Paul Hill argues that the question of effects of charter growth on district schools and students is important enough to warrant thorough and objective study and that we should not settle for incomplete or cherry-picked evidence.
Entrepreneurs Can Breathe New Life into the Charter School Movement
The slowdown in Northern California mirrors the nationwide trend. So do the underlying factors: butting heads within the charter school ecosystem, a lack of accessible facilities, and contentious politics. The question is whether this slowdown is a temporary condition—growing pains for a maturing movement—or a sign, in Ladner’s phrase, that the charter movement has become so decrepit it’s now “partially alive.”
There’s no question charter school growth seems to be hitting a wall. And efforts to charge through that wall—from a failed referendum in Massachusetts to successful charter-friendly legislation in Florida—seem only to have exacerbated the Manichean, and increasingly partisan, politics that ultimately hamper charter school growth. A minimum of 17 new governors will take office after the November elections. Few of these potential chief executives are talking openly or passionately about breathing new life into the charter school movement. The word "charter" never appears on the website of the charter school founder running to be Colorado's next Democratic governor.
When it comes time to govern, these new state leaders and their teams will have to confront a number of challenges facing public education. Among them:
- College has never seemed more essential as a gateway to the middle class. It’s also never been harder to afford.
- A growing, bipartisan consensus is forming around the importance of career preparation—but neither high schools, nor higher education institutions, nor existing workforce programs have quite figured out how to support on-the-job learning alongside rigorous academics.
- School systems still struggle to adequately serve students with disabilities, non-native English speakers, and other complex learners.
- Politicians have embraced expanded early learning, but are struggling to figure out how to pay for universal public preschool, or to ensure large programs achieve their intended results.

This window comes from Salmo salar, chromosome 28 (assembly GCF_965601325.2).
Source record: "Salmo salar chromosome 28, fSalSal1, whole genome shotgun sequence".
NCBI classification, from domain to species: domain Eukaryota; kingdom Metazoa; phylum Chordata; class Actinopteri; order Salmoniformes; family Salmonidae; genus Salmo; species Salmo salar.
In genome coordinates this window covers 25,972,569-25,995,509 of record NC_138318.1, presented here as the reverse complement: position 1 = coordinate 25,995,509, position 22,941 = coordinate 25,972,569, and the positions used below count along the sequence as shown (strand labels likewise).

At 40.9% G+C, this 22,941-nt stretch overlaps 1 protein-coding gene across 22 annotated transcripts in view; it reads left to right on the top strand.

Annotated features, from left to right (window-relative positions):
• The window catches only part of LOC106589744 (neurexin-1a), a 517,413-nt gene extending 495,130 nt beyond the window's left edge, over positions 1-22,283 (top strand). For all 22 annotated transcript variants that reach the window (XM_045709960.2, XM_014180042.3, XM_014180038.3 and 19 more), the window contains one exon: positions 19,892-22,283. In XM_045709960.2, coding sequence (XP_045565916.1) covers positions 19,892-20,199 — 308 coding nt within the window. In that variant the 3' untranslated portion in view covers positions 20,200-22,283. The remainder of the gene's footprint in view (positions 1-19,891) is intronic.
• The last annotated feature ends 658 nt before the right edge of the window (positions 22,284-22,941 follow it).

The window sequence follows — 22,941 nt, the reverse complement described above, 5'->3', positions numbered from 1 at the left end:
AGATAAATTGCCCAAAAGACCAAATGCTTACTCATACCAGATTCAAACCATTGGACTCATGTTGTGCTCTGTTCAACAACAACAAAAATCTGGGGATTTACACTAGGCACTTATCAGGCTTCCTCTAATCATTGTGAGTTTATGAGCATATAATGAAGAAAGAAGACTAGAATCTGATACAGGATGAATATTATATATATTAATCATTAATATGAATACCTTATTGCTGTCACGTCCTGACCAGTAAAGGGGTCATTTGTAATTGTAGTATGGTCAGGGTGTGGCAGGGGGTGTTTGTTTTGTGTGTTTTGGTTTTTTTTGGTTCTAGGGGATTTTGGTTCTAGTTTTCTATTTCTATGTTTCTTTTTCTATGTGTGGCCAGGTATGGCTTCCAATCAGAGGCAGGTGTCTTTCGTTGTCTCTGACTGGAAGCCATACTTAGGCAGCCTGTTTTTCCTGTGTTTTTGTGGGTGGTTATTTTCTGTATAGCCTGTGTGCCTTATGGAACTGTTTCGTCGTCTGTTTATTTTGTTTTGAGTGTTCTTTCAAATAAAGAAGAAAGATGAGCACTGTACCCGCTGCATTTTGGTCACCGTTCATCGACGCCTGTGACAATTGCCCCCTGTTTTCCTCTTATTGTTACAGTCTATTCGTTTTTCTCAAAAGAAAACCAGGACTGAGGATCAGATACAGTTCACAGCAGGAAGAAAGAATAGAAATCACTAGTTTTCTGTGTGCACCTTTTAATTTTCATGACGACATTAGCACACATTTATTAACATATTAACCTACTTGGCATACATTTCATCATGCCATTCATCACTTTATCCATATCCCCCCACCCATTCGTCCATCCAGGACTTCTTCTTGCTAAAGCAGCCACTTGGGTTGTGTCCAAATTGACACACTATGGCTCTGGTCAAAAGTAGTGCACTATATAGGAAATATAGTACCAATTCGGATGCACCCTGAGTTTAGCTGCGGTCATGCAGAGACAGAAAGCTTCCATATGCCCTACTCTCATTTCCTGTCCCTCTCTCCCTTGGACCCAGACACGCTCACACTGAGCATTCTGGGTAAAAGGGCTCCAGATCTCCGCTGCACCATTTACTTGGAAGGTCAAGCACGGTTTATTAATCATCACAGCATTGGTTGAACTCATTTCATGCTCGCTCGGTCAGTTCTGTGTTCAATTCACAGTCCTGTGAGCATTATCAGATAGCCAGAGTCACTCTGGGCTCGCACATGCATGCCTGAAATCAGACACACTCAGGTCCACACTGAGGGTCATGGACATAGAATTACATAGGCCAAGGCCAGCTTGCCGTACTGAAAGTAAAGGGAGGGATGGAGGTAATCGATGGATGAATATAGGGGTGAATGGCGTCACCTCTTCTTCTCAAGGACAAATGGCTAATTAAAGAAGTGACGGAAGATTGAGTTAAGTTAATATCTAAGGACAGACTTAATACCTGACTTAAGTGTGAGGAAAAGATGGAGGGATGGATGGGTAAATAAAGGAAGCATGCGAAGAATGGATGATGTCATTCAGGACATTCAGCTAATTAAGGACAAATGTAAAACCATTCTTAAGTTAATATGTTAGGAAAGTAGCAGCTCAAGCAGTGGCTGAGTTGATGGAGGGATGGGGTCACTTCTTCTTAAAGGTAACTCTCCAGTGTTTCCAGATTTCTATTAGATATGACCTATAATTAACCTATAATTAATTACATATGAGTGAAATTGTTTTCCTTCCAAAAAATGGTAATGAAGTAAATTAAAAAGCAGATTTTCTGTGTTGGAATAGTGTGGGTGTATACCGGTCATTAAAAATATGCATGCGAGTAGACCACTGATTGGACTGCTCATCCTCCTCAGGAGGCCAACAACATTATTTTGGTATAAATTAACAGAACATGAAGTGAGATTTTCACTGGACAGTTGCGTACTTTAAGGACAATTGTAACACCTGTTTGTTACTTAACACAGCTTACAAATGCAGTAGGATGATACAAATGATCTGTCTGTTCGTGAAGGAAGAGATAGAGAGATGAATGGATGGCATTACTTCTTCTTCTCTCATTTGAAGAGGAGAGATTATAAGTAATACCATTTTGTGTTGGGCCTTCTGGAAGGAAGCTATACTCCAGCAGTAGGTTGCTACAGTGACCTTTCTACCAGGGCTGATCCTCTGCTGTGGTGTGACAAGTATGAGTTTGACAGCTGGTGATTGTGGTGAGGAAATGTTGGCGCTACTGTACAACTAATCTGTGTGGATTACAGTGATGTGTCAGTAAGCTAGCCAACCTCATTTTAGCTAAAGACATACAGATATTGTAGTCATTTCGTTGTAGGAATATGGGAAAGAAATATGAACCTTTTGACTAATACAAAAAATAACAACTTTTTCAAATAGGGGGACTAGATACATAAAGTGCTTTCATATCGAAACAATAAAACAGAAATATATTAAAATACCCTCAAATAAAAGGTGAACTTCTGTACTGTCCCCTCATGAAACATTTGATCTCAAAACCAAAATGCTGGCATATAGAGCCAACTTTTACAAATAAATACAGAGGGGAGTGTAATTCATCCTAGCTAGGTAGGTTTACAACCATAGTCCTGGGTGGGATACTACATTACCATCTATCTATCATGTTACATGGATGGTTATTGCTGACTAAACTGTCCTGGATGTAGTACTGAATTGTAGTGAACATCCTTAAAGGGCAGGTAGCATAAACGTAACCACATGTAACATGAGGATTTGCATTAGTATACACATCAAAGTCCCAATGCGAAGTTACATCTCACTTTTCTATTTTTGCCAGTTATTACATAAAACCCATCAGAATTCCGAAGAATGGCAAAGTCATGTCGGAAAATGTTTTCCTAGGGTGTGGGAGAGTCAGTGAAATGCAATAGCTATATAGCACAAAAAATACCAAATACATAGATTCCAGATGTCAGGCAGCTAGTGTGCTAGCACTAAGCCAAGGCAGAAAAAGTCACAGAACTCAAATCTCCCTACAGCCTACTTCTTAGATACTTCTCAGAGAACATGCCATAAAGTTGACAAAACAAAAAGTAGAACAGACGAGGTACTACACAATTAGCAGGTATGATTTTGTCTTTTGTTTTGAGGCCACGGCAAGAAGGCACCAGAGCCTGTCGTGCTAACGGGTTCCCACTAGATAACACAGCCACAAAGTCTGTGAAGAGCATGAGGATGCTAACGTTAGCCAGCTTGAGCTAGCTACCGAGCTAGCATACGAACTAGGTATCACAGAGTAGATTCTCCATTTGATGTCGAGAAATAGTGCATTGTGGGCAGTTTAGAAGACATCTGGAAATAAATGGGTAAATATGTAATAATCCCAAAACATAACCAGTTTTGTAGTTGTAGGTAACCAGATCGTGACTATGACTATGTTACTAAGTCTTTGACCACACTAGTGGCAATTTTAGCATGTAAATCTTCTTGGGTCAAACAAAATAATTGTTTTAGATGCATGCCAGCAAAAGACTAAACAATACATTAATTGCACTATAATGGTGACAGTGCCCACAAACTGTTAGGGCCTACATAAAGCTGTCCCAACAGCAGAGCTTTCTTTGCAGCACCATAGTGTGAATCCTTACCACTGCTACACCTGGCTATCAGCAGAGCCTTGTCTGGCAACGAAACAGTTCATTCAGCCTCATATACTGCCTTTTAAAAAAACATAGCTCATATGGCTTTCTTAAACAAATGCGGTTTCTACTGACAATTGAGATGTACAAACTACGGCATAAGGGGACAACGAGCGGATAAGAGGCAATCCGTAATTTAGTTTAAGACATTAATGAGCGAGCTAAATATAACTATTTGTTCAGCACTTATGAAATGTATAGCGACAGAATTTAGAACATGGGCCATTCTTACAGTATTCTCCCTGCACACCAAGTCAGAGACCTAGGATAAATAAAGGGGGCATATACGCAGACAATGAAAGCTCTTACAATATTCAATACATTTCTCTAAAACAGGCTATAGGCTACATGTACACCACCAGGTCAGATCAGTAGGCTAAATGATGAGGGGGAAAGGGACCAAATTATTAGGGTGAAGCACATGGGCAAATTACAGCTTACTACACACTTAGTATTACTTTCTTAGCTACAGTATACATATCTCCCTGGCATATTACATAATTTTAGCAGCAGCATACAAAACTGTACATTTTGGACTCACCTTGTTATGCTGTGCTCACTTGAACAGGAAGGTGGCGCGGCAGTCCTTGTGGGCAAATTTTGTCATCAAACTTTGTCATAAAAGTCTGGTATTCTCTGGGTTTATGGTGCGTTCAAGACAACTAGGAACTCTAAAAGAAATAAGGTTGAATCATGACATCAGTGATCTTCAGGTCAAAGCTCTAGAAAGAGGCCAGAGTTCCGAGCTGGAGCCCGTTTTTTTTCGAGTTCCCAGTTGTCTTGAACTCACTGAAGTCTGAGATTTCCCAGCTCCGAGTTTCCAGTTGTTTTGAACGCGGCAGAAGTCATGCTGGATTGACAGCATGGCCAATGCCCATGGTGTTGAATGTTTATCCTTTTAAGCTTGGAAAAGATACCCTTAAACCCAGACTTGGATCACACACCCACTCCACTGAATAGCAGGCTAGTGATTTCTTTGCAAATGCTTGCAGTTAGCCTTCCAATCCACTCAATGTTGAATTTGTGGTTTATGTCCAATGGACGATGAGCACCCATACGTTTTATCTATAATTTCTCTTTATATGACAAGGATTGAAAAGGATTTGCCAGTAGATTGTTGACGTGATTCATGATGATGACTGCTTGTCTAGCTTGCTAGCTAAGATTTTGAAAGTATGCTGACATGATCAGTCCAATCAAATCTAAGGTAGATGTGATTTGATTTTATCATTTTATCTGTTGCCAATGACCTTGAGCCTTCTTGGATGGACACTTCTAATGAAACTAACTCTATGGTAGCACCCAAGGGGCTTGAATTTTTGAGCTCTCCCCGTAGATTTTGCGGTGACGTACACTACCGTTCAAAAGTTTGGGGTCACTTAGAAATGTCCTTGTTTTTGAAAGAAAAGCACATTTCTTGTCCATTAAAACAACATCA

- America’s childcare system has yet to accommodate the decades-old reality that nearly all parents work—putting pressure on schools, which are also workplaces, and on parents, whose work schedules seldom align with school hours.
- More researchers and educators are embracing the idea that trauma and other effects of generational poverty hinder students, but schools have struggled to integrate mental health and other services, which may already exist in their communities, that can help their students.
- Educators have embraced the promise of new ideas, like personalized learning, only to discover they're laboring in a system that isn't designed to support innovation.
- Teacher pay has remained stagnant in the wake of the Great Recession. Political pressure, which spilled into the public sphere during teacher strikes last spring, continues to build for more public education funding.
A revitalized charter school movement capable of proving Ladner wrong would draw inspiration from the Silicon Valley truism that today's problems can lead to tomorrow's startups. Focusing on these problems can help drive a new education reform agenda that can forge new political coalitions and reanimate the charter school movement.
Why doesn't every major city in America have its own version of 4.0 Schools, which encourages path-breaking new startups, guides them through a process that includes testing their models in a small format, and nurtures those that succeed into full-fledged independent charter schools?
Similar incubators might encourage more educators of color to start their own schools, and to take risks experimenting with different approaches to career preparation, early-college programs, or better accommodations for children with special needs.
Helping to address these challenges won’t eliminate every barrier charter schools face. Facilities needs, for example, remain onerous in many places. But if the charter school movement can become part of the solution to big, unsolved problems in public education, rumors of its demise will prove exaggerated.
Journalists must take the lead in separating fact from fiction in the debate on charter schools' fiscal impacts on districts.